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Pride & Envy

The Yorubá Word for pride is ìgbéraga, a word composed of several interesting facets. Ìgbé is usually used in reference to something solid – like bones – which gives way for ancestral imprints. ‘ra’ means to rub, massage and quicken something while ‘agan’ amongst many thing can be both a ladder and a wolf tooth. We can understand pride to be a way of massaging ones bestial memory in an ascending way, the wild and aggressive elements are used as a support for our sense of self importance.

Envy is in Yourbá ilara, the contrast of ‘ilera’, to be of good, stable health’. Ilara is to be in a miserable, unstable condition. Ilara is an elision of ‘ile’ and 'ara’. Ara can mean both ‘body’ and ‘thunder’ and ‘ile’ denotes a resting place, it be house, home or womb. As such ‘ilara’ or envy is seen as a physical state where the body is infused with thunderous tension. Whenever we see ‘ara’ mentioned in Yorubá language it has a physical connotation and it is the material that is object for this thunderous tension.
Pride in our Latin derived sense is ultimately from the idea of hubris, once an act subject for death penalty as it generated so much ill will and social disruption that it was better to finish with the misplaced idea of self that grew out and made life sour for everyone.  

Pride is not the feeling of contentment arising after satisfaction with ones accomplishments but it is a feeling of superiority in ones achievements that takes forms in arrogance and hostility. Pride is the obsessive lover of envy. Because envy is not solely the rays of the evil eye as it seeks to obtain for itself what others have. It is also about this feeling that someone else is undeserving of their own good fortune.  Envy is that ill will, rejection and venom that is projected upon another person’s good fortune and growth – especially material and by renown.

Envy and pride can also take on the masks of truth and justice. We can feel that we have the right of harbouring ill will towards someone else, to judge and to bar their success by any means to our disposition. These judgments always leave out ourselves and our role in the calculation of judgment. This can reveal self loathing and it can reveal hubris of the kind Death has a particular hunger for. What is certain is that this is ultimately the type of venom that leads to one’s own un-doing and annihilation. Pride and envy defies the very purpose of being and operates on a base and profane level of being that is nefarious, misdirected and cruel. It is the map for losing one selves in the wilderness of life and grow sour by each step taken away from the oasis of joy we know as our destiny.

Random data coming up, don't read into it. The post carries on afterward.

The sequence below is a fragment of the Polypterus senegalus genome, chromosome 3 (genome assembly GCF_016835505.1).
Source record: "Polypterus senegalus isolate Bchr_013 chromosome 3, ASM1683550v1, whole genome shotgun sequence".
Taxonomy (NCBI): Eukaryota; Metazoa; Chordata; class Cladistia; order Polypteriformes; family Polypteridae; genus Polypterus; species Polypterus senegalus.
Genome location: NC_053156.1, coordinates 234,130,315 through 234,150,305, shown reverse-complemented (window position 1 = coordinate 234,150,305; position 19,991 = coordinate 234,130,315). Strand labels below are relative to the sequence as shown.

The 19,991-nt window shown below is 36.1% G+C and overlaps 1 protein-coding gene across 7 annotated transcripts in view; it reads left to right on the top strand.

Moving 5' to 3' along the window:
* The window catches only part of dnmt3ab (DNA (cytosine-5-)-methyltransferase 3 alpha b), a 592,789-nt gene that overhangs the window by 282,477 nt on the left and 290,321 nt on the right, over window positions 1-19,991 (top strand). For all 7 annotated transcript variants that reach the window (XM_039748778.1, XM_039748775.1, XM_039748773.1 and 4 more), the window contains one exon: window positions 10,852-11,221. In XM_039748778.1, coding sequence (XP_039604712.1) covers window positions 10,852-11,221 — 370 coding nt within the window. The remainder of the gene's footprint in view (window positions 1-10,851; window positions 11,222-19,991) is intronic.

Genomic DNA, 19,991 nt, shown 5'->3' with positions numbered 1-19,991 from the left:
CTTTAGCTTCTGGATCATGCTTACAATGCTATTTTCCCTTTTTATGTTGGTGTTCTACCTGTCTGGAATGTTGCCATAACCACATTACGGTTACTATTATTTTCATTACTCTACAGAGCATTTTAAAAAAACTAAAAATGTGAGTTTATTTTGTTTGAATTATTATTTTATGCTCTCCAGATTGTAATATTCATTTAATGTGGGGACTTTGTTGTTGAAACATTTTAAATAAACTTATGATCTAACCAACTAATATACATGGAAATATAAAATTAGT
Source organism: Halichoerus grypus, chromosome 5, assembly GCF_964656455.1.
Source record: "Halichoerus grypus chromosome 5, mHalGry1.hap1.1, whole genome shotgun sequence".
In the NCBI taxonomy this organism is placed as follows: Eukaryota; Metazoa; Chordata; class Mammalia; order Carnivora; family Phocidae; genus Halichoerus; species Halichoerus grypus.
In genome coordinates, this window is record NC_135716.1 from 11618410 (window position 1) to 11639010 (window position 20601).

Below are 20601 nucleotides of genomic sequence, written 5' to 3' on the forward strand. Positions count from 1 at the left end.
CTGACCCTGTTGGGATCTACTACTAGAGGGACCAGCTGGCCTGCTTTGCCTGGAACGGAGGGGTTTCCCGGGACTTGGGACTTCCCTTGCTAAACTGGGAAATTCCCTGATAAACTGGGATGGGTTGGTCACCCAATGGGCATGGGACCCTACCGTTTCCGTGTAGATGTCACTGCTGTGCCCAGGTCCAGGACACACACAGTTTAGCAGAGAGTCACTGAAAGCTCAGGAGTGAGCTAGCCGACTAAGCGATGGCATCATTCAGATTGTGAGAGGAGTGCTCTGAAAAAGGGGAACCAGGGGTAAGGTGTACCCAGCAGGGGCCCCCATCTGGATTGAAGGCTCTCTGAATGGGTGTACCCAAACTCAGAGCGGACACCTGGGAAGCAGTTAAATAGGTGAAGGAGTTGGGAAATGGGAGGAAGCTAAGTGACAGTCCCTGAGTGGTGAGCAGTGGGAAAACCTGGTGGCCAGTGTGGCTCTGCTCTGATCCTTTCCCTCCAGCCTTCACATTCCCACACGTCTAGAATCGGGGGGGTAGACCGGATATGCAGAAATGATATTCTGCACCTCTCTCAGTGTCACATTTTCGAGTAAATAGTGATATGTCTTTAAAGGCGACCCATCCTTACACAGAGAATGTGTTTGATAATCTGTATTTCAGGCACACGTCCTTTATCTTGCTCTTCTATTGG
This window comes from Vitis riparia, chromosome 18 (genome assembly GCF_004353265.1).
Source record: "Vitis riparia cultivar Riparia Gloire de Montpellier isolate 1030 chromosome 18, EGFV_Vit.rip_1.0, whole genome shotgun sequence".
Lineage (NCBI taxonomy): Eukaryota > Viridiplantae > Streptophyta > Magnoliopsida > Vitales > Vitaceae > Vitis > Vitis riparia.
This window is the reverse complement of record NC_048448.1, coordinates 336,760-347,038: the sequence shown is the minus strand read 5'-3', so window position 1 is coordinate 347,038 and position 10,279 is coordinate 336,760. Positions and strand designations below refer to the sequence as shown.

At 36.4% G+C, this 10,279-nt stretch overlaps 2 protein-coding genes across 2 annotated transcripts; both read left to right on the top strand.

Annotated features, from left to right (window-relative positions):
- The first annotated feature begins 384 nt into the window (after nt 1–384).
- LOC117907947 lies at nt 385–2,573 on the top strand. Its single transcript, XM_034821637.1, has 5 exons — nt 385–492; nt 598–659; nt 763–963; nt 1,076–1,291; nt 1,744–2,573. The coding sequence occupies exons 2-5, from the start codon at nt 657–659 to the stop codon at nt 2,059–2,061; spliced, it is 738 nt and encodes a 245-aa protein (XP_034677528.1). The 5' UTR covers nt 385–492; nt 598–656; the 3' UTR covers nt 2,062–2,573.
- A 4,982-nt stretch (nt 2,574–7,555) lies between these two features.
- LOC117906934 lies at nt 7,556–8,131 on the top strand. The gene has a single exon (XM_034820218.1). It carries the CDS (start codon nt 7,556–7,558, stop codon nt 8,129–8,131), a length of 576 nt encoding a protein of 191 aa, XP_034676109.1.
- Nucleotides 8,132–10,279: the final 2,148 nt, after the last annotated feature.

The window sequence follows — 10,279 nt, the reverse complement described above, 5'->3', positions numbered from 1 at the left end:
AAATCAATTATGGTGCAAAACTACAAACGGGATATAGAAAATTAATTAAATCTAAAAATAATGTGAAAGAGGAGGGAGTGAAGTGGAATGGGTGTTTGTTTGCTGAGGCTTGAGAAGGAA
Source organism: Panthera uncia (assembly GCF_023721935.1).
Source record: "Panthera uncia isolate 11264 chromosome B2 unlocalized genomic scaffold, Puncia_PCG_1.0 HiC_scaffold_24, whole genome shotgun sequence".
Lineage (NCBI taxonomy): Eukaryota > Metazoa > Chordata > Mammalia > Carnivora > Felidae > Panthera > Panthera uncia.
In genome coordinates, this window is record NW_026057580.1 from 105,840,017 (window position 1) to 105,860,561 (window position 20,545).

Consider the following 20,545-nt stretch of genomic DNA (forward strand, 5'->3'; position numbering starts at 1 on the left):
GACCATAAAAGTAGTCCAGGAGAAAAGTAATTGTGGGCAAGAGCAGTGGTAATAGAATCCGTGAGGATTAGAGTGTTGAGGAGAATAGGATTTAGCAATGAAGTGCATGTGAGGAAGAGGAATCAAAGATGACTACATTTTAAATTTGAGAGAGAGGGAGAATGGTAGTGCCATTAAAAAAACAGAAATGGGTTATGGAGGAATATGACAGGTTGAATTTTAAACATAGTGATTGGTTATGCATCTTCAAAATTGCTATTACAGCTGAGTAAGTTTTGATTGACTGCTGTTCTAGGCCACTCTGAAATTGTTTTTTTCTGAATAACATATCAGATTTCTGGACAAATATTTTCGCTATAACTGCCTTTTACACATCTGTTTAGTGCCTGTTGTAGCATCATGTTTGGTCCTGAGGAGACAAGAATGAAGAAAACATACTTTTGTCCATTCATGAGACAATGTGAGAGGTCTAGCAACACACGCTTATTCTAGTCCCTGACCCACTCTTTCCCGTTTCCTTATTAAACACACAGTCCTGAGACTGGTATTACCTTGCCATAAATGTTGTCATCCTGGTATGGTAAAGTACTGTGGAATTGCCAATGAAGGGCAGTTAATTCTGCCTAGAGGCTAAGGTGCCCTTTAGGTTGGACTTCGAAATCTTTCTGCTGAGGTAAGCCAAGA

The odù Òságúndá speaks of the creation of the world and of destiny. One of the verses tells us the following:

Àgìriyàn ni morèrè eèrùn
Asùwà ni morèrè èniyàn
Asùwà dá Orun
Asùnà dàa sílè
Àsekún sùwàdà nígbàtí ìwà se
Àsekún sùwàdà nígbàtí ìwá gún
Asùwà nìgbà ìwà ròò
Ir´r gbogbo wá d’àsùnwà
Irún pé sùsù wón gborí
Irún àgbòn pé sùsù wón di òjòntarigi
Ogí pé sùsù wón di igbó
Erúwà pé sùsù wón dòdàn
Agbon pé sùsù fówó tilé
Ìtà pé sùsù bó ilê
Aàsùwàdà a pé ó
Kó O rán ìwà sùsu wáá
Ki won kò ire gbogbo wáá ba wa

In Maulana Karenga’s poetic rendering it reads as follows:

Dews pouring lightly, pouring lightly
Were used to create the world
And likewise was done to create the earth
So that goodness of togetherness could
Come forth at once
Indeed all goodness took the form of a
Gathering together in harmony
Now, if one mind in alignment with heart encounters good
It will spread out and touch two hundred
If my mind and heart is good
It will spread out and touch you
And if your heart and mind is good
It will spread out and touch me
For if just one mind and heart experiences good
It will spread out and touch two hundred. 

Ifá relates this process to the presence or absence of wisdom. This is the wise approach towards the world, it is what accumulate what is good, conveyed in the simple message of Baba Falokun that ‘if your life gets better, my life gets better’. The powers of pride and envy follows the same accumulative principle, but instead of accumulating what is good we accumulate what bars us from happiness and destiny. Ifá speaks about this as throwing ashes in the wind – it will stain the one who throws the venom until the humanity is all clad in ashes and decay.

The good deed, the contentment of a well meaning heart and mind projected outwards into a happiness and joy of seeing our fellow men grow and achieve accumulates goodness in us and others; It is all about being gentle and soft and allow this to touch other people in remembrance of the primordial state where we gathered together in harmony and goodness.    

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